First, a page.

You’re POA For Mom/Dad And They Have a Trust… Can You Change The Trust?

You’re POA For Mom/Dad And They Have a Trust… Can You Change The Trust?

This question comes up frequently...  Someone is the power of attorney for someone else, let's say mom or dad, and the POA wants to  change mom or dad's trust (in their capacity as power of attorney) to conform to some new wish of mom or dad.  Can the POA holder do so after mom or dad has become incompetent and unable to make the change themselves? What's the big deal?  Usually the POA holder has been making decisions for mom or dad for some time now - writing checks, making investment decisions and maybe even changing beneficiary designations on life insurance policies or retirement plans to avoid probate - so this would seem a small thing.

Not so.

The Ohio Trust Code clearly states in Section 5806.02(E): "An agent under a power of attorney may exercise a settlor's powers with respect to revocation, amendment, or distribution of trust property only to the extent expressly authorized by both the terms of the trust and the power."

So unless both your POA and the trust you want to modify explicitly authorize you to do so, in Ohio, you're out of luck.  Such specifically delegated powers in both documents are not default.  And for good reason. So if you're uncertain about your ability to make a change to your Principal's trust, contact a qualified estate planning attorney in your area to answer this common (but not always simple) question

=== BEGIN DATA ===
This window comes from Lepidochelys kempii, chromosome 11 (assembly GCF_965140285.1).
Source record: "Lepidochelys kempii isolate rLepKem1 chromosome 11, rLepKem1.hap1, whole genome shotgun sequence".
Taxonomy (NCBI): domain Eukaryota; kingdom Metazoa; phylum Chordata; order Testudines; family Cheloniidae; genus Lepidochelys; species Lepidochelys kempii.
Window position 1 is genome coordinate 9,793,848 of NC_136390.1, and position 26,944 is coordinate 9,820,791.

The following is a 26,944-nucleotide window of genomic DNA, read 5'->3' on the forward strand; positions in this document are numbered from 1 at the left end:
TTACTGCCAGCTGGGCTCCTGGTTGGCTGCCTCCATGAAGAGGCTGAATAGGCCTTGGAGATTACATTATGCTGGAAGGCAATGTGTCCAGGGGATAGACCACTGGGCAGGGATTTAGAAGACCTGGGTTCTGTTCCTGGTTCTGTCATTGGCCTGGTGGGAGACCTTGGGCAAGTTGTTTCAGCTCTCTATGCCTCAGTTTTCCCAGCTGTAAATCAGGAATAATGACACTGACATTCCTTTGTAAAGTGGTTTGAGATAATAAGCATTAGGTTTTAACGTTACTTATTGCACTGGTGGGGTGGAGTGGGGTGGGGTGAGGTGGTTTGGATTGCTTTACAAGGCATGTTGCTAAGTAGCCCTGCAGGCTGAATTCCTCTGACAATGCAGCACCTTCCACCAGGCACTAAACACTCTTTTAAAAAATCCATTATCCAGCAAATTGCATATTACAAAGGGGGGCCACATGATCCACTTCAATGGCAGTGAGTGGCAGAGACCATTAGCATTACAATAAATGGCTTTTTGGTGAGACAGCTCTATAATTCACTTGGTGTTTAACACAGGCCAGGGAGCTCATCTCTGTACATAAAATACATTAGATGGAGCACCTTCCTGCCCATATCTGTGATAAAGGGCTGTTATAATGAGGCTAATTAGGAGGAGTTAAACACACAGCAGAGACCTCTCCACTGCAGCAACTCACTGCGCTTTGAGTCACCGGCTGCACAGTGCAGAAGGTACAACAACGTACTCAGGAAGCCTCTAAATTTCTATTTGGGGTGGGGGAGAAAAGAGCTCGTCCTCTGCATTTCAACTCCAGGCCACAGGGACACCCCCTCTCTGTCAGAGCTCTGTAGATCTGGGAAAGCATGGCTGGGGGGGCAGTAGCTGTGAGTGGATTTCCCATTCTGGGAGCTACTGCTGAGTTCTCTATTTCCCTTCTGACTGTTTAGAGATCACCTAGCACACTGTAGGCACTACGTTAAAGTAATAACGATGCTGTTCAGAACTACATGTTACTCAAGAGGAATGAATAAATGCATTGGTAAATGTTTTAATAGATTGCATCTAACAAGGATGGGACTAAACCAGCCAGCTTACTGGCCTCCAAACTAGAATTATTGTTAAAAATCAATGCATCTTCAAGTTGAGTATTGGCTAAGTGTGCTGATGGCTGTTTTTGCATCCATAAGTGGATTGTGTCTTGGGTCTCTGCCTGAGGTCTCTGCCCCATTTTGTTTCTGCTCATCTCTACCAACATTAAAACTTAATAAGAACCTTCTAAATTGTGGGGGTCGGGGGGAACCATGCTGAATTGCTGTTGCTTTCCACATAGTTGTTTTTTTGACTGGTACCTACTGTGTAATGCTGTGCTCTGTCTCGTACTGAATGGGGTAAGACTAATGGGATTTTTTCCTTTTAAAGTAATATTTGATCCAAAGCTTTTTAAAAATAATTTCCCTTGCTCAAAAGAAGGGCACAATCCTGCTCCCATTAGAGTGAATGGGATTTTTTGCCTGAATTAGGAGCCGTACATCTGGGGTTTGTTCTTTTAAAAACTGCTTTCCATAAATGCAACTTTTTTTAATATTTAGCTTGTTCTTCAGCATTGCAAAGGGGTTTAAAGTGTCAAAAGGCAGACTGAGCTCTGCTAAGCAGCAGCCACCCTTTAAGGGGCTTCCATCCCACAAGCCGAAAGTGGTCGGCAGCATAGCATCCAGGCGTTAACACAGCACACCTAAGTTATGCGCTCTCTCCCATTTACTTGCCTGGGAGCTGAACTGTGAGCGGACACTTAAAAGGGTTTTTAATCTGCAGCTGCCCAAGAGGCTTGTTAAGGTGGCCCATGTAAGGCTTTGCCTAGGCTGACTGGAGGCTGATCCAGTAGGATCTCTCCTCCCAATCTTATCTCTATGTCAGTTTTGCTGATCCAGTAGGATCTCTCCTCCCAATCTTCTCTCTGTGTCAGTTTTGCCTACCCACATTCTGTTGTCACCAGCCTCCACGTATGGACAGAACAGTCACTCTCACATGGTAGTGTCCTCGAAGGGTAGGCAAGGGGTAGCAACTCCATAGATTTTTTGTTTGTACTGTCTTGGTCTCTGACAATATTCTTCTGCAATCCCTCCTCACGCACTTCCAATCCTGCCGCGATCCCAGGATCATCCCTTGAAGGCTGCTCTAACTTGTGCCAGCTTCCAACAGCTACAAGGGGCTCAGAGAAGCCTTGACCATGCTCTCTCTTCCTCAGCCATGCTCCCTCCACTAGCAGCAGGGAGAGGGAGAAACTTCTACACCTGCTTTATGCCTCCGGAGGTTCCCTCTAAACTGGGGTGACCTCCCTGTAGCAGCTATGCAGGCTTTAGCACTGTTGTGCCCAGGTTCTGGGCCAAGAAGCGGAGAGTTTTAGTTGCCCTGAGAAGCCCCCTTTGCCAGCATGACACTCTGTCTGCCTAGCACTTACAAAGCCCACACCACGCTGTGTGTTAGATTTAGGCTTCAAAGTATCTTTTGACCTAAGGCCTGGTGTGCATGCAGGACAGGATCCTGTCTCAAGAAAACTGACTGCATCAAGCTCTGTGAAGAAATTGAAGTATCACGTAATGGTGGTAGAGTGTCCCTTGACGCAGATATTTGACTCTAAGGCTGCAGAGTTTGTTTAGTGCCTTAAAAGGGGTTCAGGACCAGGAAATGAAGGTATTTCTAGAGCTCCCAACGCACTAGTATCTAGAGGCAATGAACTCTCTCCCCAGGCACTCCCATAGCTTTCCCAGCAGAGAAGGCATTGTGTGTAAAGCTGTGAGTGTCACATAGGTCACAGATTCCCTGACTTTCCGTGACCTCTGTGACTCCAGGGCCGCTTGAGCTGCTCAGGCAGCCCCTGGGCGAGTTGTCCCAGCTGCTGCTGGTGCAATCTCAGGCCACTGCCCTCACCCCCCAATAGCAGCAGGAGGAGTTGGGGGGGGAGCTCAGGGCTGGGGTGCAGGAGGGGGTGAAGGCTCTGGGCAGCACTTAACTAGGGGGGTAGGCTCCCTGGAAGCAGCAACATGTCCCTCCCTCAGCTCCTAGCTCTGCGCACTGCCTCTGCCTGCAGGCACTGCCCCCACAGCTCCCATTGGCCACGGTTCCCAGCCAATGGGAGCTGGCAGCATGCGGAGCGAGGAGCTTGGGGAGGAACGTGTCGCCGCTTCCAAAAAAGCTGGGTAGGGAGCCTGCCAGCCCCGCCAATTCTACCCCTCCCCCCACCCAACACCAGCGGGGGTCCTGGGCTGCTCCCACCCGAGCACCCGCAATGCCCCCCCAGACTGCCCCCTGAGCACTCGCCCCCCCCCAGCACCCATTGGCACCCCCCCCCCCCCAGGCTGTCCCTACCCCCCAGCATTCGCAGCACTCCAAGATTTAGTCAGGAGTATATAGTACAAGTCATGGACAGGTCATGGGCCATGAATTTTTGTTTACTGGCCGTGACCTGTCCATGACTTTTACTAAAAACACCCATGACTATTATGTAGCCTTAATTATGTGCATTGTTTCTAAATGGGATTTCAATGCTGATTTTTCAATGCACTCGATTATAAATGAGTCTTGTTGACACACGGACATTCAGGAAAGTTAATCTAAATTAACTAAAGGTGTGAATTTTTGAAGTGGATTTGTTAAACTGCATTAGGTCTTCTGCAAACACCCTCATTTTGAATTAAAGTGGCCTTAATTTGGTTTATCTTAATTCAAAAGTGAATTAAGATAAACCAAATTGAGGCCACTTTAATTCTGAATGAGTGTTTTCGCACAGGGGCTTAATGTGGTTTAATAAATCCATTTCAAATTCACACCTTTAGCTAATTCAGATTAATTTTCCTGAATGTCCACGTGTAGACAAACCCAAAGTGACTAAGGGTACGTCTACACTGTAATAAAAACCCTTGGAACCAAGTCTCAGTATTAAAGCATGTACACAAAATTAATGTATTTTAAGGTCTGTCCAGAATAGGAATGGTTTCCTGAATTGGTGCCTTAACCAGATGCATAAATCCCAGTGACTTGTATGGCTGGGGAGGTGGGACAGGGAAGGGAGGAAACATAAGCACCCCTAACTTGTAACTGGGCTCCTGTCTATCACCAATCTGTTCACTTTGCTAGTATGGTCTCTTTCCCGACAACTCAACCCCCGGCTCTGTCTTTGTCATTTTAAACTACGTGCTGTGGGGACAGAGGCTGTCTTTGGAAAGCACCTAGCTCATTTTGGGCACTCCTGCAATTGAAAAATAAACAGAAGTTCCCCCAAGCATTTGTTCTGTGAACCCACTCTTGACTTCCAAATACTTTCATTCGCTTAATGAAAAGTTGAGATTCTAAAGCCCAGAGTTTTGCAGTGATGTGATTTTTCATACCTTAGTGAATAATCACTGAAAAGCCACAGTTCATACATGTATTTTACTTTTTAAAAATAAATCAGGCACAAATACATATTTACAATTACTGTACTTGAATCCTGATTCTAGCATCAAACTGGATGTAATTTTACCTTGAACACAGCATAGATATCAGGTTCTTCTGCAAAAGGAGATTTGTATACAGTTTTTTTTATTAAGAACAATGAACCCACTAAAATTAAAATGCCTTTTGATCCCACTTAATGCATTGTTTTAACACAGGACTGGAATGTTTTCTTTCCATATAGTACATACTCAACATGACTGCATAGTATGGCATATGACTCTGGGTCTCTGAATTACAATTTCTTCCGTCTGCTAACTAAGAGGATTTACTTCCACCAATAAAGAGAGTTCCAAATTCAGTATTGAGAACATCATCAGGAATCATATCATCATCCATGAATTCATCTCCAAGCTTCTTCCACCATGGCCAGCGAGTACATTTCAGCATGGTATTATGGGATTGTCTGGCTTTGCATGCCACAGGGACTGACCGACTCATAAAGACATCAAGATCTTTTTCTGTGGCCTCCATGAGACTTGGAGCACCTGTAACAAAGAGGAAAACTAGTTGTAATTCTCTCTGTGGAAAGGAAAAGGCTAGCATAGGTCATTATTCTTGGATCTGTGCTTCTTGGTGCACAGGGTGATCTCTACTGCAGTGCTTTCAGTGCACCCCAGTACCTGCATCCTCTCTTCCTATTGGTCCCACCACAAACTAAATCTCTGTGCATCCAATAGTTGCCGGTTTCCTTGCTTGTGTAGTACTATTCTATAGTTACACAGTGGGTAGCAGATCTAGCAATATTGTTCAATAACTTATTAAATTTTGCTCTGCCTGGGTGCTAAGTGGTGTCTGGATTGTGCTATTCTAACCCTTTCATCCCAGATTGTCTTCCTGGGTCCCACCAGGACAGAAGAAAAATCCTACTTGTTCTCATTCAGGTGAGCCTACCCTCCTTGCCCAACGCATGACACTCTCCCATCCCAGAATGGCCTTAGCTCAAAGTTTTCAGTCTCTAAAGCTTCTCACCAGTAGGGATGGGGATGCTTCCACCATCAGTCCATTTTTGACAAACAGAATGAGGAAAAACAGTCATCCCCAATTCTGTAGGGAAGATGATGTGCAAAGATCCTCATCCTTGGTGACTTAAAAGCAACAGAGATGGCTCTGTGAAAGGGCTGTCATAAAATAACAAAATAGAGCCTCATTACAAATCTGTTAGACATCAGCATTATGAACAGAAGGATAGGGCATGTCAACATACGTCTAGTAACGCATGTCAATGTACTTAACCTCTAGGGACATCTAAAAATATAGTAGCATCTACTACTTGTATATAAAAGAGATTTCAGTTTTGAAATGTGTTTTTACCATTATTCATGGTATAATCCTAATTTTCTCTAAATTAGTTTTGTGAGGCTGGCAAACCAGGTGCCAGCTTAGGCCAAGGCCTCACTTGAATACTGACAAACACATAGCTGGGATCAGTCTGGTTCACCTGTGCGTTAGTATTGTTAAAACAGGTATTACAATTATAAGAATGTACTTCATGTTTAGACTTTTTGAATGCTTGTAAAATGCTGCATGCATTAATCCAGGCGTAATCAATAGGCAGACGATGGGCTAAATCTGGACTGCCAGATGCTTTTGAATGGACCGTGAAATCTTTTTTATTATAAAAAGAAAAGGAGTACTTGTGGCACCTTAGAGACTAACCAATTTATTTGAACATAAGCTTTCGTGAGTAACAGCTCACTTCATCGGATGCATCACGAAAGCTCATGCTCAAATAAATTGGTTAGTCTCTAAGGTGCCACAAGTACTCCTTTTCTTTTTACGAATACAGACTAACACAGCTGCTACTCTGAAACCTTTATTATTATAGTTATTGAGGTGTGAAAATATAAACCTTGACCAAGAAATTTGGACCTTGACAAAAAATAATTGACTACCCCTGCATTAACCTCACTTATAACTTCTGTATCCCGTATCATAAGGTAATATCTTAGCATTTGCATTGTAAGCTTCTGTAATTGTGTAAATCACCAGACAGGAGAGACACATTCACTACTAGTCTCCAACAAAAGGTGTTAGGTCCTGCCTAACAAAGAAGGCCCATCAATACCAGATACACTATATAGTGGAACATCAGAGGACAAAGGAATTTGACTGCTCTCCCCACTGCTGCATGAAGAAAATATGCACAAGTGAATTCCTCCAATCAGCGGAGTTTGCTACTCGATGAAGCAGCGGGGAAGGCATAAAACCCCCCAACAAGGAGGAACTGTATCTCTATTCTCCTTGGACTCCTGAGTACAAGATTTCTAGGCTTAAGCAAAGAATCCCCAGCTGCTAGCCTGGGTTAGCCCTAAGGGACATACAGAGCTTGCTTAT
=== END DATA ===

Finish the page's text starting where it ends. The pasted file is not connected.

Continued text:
I was reminded of this point by Gregg's post today about this same issue in North Carolina.

Enjoy more insights on trust and estate planning at The Ohio T&E Blog, hosted by Michael D. Bonasera, an attorney licensed in Ohio and practicing in the Columbus, Ohio office of Dinsmore & Shohl, LLP.

Michael Bonasera is a member of Dinsmore & Shohl's Corporate Department.  Michael focuses his practice on estate and trust administration and family wealth and succession planning with an emphasis on fiduciary disputes and trust and estate beneficiary rights.

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